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ISABEL now approached her sixteenth year, and Montalva had signified to the lady abbess at that age she was to commence her noviciate.

"In three months Isabel takes the white veil (said the signora, to her daughter Julia, in the presence of Alberto). How is it that there are moments when the mind shrinks from those truths, which it has been accustomed to hear? Alberto Sforza had known for years that Isabel was destined to the veil, he had loved her as a sister, but how he might bear the loss of her so

ciety was a question that he had never asked himself; now, the conviction burst upon him, that she was dearer to his heart than the life-blood that flowed within it. His instant change of countenance caught the signora's attention, and she tenderly enquired whether he was well? he answered, yes; and left her that he might ruminate in silence on the discovery that he had made.

"And, why (thought he, when he was alone), why dearest Isabel, should I lose you? beloved as you are by my mother, surely she will not object to receive you as a daughter, and what objection can be made to your choice by your friends? Friends, they do not deserve the name, for so many years to let a lovely orphan remain unnoticed; what hearts must they have, but thou wast not formed, sweet Isabel, to whither in the gloom of a convent; thy mild virtues are fitted to adorn a worthier lot; and oh! how blest, how transcendently

blest, shall I be, if it is my fate to rescue thee from the one for which thou art designed!"

Such were the thoughts and wishes of Alberto; nor did he hesitate to disclose them to his mother. Signora Sforza had some of the pride of blood, which distinguishes most noble Neapolitans; she loved Isabel, fondly loved her, yet, could she have wished that Alberto's choice had fallen elsewhere; but when her son, her beloved son, knelt at her feet and implored her not to destroy the happiness of his life; her pride gave way to her maternal tenderness, and she consented to his espousing Isabel, if the consent of her protector could be obtained. The sig nora wished Isabel to remain ignorant of their intentions, till the lady abbess should have heard from Montalva, who had assumed to her the name of Valdorno. It was now near the time when the abbess expected a remittance, which he always took care punctually to send,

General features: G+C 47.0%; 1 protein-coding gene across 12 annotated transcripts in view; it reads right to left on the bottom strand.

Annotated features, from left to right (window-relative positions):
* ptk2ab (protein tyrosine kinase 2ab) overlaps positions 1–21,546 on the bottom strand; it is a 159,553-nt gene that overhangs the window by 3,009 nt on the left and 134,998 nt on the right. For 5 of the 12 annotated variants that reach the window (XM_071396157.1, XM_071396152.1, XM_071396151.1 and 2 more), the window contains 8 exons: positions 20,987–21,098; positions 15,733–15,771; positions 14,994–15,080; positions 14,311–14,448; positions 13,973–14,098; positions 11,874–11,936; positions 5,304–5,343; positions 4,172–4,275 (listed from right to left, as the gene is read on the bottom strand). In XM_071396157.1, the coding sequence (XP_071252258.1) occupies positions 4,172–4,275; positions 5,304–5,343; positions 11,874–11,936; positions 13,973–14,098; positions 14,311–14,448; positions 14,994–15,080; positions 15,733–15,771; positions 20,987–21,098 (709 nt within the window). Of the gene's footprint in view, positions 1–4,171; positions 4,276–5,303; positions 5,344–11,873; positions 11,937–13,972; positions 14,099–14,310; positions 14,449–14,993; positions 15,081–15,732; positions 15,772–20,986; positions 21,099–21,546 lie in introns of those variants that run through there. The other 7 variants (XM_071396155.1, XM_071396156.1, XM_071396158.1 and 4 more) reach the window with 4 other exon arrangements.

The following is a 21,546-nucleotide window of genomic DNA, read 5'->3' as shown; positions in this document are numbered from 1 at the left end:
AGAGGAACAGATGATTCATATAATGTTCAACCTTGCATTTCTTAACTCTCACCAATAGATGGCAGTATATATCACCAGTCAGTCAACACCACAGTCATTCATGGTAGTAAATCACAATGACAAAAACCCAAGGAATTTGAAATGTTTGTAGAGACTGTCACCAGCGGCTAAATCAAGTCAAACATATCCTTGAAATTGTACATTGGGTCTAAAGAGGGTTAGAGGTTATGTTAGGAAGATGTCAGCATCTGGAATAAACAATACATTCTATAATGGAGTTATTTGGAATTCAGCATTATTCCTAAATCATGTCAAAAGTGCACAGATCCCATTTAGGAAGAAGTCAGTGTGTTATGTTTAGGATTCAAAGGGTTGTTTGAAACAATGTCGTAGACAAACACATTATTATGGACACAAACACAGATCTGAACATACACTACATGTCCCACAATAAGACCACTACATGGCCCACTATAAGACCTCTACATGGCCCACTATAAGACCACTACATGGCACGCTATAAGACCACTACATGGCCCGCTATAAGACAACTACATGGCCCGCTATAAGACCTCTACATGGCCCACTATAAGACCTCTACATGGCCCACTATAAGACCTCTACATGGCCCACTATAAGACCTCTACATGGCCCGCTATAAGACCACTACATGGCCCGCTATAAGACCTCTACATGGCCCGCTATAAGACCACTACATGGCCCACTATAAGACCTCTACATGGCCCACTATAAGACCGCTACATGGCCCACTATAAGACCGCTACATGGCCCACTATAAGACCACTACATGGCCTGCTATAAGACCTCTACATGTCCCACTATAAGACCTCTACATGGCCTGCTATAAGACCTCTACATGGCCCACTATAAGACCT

and by his messenger, the signora proposed making known to him her wish. to call Isabel by the tender name of daughter.

"I do not (cried she) think that he will object to such an union for his ward, since he seemed to say that motives of prudence influenced Isabel's: friends in chusing that lot for her, which you are so anxious to rescue her from; but as it is possible that they may object to her marrying, and as in that case”

"Dearest mother (interrupted Alberto), do not, I beseech you, conjure up so terrible a phantom; you will not grant my wishes by halves; how know I that Alberto's hand would be preferred. by Isabel to a monastic life? my mother, I beseech you, suffer me but to receive from her own dear lips, a confession that I am not indifferent to her, and I will then cheerfully submit to wait any time that you please for this man's approbation."


"You are unreasonable, (said the signora), but such is always the case. If our wishes are granted in one point, we know not how to restrain them in any other; I will, myself speak to Isabel, and then if you must plead your own cause, I shall not prevent you."

Sforza rapturously thanked his mother, who soon after this conversation opened her heart to the lady abbess. "I own to you my friend (cried she), that as the last male representative of a noble family, I could have wished that Alberto's choice, had fallen elsewhere, yet Isabel is very dear to me, but I - much fear that there are circumstances attending her birth, which may render the alliance, in the eye of the world, degrading to Alberto; yet, to cross his affections, fixed as they are on Isabel, would be cruel; and when I think of her gentleness, her sweetness of temper, and the thousand graces of her mind

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